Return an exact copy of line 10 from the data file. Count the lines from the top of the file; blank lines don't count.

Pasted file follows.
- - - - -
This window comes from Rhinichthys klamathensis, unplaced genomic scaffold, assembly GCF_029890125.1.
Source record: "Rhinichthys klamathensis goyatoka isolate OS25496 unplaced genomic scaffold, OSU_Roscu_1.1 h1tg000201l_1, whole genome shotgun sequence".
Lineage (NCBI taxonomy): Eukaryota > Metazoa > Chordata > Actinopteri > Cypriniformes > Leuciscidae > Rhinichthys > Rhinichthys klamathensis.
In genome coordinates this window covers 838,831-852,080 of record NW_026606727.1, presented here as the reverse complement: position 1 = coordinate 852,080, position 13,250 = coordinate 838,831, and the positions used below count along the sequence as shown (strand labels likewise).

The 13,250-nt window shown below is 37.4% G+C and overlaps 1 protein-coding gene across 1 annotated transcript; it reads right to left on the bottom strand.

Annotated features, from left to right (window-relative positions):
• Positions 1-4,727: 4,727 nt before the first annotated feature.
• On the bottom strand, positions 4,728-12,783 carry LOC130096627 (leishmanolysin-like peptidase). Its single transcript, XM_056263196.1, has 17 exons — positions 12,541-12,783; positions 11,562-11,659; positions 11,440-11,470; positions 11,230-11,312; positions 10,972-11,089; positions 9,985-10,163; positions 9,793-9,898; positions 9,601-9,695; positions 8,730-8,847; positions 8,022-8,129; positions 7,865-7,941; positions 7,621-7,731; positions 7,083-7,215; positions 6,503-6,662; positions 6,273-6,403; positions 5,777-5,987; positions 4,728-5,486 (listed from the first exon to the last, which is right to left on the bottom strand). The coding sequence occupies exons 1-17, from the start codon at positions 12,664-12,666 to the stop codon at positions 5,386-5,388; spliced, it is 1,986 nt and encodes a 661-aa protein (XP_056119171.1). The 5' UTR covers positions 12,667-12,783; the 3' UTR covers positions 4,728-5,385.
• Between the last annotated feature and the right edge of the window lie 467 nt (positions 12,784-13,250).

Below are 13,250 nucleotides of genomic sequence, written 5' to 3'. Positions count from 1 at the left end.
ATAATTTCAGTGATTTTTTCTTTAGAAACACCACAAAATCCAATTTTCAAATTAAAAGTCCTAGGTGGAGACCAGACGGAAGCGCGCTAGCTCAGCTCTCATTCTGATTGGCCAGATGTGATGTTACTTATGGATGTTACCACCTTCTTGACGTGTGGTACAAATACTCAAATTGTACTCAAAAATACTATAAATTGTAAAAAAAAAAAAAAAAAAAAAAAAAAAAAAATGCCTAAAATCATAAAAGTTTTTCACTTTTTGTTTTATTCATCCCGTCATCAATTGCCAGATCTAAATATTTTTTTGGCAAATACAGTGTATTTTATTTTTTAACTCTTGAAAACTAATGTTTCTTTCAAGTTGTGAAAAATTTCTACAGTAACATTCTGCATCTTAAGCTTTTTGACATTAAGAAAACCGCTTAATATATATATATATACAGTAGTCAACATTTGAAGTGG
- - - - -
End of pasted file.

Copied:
Below are 13,250 nucleotides of genomic sequence, written 5' to 3'. Positions count from 1 at the left end.